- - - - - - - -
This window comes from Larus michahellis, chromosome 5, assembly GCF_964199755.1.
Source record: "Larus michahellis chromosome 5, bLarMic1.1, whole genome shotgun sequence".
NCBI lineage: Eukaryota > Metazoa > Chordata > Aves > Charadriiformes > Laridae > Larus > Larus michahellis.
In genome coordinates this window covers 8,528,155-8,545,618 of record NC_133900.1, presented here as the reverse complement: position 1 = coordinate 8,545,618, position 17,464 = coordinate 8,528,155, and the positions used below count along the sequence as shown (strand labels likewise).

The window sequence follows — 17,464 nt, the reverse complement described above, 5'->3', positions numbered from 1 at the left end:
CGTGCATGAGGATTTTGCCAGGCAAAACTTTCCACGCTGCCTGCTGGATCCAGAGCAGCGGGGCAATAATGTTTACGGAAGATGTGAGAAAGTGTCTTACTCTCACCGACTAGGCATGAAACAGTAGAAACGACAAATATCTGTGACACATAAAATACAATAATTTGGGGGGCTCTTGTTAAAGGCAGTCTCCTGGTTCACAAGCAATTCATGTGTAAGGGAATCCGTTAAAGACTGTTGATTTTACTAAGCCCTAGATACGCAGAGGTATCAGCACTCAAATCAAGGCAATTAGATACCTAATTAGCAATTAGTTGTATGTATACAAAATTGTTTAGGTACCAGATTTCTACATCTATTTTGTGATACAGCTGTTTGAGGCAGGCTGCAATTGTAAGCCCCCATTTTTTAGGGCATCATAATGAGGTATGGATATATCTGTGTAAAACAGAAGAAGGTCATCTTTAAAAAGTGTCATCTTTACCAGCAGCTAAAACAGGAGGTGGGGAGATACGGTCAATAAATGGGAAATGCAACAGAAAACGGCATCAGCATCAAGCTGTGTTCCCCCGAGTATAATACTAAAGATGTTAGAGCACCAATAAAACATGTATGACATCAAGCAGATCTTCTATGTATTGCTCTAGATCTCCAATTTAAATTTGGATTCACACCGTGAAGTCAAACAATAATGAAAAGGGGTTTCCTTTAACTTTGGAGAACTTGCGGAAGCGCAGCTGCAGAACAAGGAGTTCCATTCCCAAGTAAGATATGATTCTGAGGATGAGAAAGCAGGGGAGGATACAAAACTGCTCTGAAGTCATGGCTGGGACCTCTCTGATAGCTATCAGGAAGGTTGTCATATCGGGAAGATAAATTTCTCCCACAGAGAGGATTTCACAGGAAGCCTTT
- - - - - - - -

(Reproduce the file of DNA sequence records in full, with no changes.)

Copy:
This window comes from Larus michahellis, chromosome 5, assembly GCF_964199755.1.
Source record: "Larus michahellis chromosome 5, bLarMic1.1, whole genome shotgun sequence".
NCBI lineage: Eukaryota > Metazoa > Chordata > Aves > Charadriiformes > Laridae > Larus > Larus michahellis.
In genome coordinates this window covers 8,528,155-8,545,618 of record NC_133900.1, presented here as the reverse complement: position 1 = coordinate 8,545,618, position 17,464 = coordinate 8,528,155, and the positions used below count along the sequence as shown (strand labels likewise).

The window sequence follows — 17,464 nt, the reverse complement described above, 5'->3', positions numbered from 1 at the left end:
CGTGCATGAGGATTTTGCCAGGCAAAACTTTCCACGCTGCCTGCTGGATCCAGAGCAGCGGGGCAATAATGTTTACGGAAGATGTGAGAAAGTGTCTTACTCTCACCGACTAGGCATGAAACAGTAGAAACGACAAATATCTGTGACACATAAAATACAATAATTTGGGGGGCTCTTGTTAAAGGCAGTCTCCTGGTTCACAAGCAATTCATGTGTAAGGGAATCCGTTAAAGACTGTTGATTTTACTAAGCCCTAGATACGCAGAGGTATCAGCACTCAAATCAAGGCAATTAGATACCTAATTAGCAATTAGTTGTATGTATACAAAATTGTTTAGGTACCAGATTTCTACATCTATTTTGTGATACAGCTGTTTGAGGCAGGCTGCAATTGTAAGCCCCCATTTTTTAGGGCATCATAATGAGGTATGGATATATCTGTGTAAAACAGAAGAAGGTCATCTTTAAAAAGTGTCATCTTTACCAGCAGCTAAAACAGGAGGTGGGGAGATACGGTCAATAAATGGGAAATGCAACAGAAAACGGCATCAGCATCAAGCTGTGTTCCCCCGAGTATAATACTAAAGATGTTAGAGCACCAATAAAACATGTATGACATCAAGCAGATCTTCTATGTATTGCTCTAGATCTCCAATTTAAATTTGGATTCACACCGTGAAGTCAAACAATAATGAAAAGGGGTTTCCTTTAACTTTGGAGAACTTGCGGAAGCGCAGCTGCAGAACAAGGAGTTCCATTCCCAAGTAAGATATGATTCTGAGGATGAGAAAGCAGGGGAGGATACAAAACTGCTCTGAAGTCATGGCTGGGACCTCTCTGATAGCTATCAGGAAGGTTGTCATATCGGGAAGATAAATTTCTCCCACAGAGAGGATTTCACAGGAAGCCTTT